Notably, Ederson has struggled less with aerial balls than any of the others, and it could be argued that this would bode well for his compatriot Alisson. Where Bravo often was outmuscled and made to look weak when flailing at crosses, Ederson’s strength and size stand out as a possible explanation for his uniquely rapid and successful adaptation; traits he shares

So why do I fear Alisson would fail to repeat the smooth transition endured by Ederson? Returning to my earlier confession- I have never really watched enough of Alisson to make a formed and rounded opinion on him as a player, although, of course, I did watch him play both legs of the Champions League semi-final.

You can add both Brazil games at this year’s World Cup to that list, too, alongside the obvious YouTube compilations. At the time of the semi, people suggested that Alisson could not be blamed for any of our seven goals across the two legs, which confused me.

Our fourth goal at Anfield saw Roberto Firmino poking home from a Mo Salah cross, with Bobby’s touch coming from three yards out, at most. Considering the cuteness of Salah’s angle, Alisson should have been questioned.

In total four of our seven goals against Roma came courtesy of crosses. It is impossible to assert such things as weaknesses in Alisson’s game from such a small sample, but that is a damning statistic, and my concerns were once again brought to the surface when watching Brazil play Switzerland in their first game of the World Cup finals.

Steven Zuber headed in from (I’m not even going to put a distance on this,) an area where any aerial ball ought to have been claimed by the Brazilian stopper. Despite Alisson’s discussed physical prowess, his command of area would seem to be problematic.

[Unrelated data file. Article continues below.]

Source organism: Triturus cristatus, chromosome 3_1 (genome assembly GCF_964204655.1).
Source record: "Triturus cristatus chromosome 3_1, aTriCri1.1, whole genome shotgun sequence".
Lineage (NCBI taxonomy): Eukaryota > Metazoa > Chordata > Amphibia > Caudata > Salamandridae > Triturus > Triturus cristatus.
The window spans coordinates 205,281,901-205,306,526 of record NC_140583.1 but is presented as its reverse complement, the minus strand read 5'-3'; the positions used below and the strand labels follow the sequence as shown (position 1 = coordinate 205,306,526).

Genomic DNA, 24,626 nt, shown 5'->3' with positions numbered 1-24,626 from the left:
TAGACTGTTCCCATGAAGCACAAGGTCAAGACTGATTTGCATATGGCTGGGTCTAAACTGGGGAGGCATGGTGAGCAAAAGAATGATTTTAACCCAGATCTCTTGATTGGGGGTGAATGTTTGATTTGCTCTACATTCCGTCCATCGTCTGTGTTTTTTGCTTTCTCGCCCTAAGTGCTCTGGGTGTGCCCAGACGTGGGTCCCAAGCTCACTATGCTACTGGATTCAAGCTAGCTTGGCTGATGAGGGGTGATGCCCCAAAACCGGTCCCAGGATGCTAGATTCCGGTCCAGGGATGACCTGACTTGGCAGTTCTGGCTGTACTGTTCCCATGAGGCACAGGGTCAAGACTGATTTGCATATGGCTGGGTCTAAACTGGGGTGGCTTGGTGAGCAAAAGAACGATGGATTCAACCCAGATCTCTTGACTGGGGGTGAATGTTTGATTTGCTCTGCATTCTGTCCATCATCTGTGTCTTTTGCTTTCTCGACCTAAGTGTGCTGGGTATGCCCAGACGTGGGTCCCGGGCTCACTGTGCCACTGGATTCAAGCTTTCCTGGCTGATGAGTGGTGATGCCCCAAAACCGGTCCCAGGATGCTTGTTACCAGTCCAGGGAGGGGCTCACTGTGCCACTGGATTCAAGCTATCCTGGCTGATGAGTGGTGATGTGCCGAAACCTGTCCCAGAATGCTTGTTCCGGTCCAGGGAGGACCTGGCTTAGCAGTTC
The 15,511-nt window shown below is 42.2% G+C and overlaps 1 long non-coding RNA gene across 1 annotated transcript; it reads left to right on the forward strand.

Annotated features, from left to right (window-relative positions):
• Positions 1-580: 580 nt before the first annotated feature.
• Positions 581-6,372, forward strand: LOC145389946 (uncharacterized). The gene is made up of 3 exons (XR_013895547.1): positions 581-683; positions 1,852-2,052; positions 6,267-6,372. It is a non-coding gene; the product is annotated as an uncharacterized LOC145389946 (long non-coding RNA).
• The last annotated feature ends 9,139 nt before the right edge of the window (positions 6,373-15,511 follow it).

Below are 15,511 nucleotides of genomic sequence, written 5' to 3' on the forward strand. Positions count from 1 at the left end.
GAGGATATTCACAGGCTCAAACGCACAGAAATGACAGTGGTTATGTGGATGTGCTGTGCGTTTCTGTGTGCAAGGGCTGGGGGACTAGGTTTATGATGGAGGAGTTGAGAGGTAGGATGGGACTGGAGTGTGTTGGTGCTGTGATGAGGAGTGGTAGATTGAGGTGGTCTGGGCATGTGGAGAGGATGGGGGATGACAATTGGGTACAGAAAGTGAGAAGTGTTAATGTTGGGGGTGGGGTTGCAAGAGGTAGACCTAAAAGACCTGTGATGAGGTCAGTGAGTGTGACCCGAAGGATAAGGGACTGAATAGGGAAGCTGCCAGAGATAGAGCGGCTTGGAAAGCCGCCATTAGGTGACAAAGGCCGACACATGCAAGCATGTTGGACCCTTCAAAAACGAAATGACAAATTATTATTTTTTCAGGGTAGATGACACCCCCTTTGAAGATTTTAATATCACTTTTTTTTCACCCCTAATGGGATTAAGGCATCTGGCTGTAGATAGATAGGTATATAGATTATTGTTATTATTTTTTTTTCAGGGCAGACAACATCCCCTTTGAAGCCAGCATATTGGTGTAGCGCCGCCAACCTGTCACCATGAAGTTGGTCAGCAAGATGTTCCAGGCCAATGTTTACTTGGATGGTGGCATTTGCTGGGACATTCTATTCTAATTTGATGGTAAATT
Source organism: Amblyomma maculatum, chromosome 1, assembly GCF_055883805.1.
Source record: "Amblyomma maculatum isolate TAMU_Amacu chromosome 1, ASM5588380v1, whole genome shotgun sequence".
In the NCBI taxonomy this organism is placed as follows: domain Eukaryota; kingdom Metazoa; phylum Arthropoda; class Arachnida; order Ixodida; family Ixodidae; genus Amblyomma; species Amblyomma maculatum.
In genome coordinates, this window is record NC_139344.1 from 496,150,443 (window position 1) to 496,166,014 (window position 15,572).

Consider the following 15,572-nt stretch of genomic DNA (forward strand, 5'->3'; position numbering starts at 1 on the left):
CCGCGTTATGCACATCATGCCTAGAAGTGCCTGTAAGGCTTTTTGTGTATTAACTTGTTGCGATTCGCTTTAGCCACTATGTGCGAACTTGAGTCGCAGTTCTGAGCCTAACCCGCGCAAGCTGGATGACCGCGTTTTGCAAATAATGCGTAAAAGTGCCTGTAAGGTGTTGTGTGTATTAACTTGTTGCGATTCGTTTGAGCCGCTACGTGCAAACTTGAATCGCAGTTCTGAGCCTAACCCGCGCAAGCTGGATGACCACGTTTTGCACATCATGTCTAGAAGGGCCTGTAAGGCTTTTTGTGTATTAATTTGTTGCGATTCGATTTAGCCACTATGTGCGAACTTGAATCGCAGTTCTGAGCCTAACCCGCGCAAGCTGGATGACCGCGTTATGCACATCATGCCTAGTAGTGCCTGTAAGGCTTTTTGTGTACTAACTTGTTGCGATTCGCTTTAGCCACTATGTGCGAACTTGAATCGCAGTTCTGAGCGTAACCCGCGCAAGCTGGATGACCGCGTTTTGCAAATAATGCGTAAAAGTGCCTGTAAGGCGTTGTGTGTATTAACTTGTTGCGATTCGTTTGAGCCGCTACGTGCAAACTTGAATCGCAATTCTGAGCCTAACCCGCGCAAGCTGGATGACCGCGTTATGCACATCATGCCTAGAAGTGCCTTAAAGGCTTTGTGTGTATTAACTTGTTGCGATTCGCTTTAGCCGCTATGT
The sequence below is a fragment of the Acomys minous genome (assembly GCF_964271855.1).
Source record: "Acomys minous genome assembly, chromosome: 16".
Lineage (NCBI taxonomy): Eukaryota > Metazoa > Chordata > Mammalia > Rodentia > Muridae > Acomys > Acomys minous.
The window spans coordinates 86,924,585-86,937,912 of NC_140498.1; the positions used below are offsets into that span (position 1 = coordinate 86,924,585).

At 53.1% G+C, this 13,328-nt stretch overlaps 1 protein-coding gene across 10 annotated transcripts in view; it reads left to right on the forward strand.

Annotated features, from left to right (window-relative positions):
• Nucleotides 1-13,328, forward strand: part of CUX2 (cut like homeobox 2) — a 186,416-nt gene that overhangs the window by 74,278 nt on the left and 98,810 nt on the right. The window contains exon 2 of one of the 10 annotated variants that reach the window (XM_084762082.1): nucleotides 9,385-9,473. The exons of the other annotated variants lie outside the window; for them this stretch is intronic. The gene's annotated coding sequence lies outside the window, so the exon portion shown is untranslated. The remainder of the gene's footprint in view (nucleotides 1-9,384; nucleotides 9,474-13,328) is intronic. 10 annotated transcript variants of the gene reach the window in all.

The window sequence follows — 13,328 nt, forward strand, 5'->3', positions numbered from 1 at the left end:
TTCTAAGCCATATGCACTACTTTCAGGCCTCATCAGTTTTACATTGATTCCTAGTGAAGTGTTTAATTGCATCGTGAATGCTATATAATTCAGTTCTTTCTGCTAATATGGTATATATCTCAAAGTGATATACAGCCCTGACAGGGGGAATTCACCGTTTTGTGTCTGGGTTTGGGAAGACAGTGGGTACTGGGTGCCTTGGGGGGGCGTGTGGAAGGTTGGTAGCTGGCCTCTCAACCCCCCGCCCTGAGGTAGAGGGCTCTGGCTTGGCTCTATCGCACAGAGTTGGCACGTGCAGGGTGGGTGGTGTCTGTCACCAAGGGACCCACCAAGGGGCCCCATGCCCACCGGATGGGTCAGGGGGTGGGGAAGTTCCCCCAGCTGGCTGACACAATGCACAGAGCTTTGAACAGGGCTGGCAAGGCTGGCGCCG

I’m sure Serie A aficionados will point out that these are blemishes and unique situations, but all three examples come from games in which he has played against different footballing ‘cultures’, if you will, which perhaps hints at potential struggles he could face in adapting to the English game.

Simon Mignolet’s incompetence when dealing with set-pieces has plagued us for most of the last four years, so that is the key area of weakness we should be looking to eliminate in moving on from the Belgian. While Alisson’s distribution and reflexes look to be almost prototypical, it would matter little if his command of his area were as poor as Mignolet’s.

Why did I point to the stories of de Gea and Bravo, then? Even within the last seven years, football has become even more about the here and now, the instant results. Admittedly de Gea did have more time on his side, but, who knows, given time would Bravo not have repeated de Gea’s turnaround? City were not willing to wait, and he was replaced within a season.

Alisson’s fee, at a very minimum would be £50million, and could rise as high as £85million, per reports.

Either would break the record sum of £45million spent on a goalkeeper, which would naturally attract an increased media pressure on him, and his transition would be expected to be seamless. In this way, I would almost be more confident of Alisson’s success, the less we paid for him.

Imagine if Alisson’s first few games were littered with unclaimed corners, misjudged punches or even worse- errors leading directly to goals. Bravo’s issues almost became a self-fulfilling prophecy, just as de Gea’s before him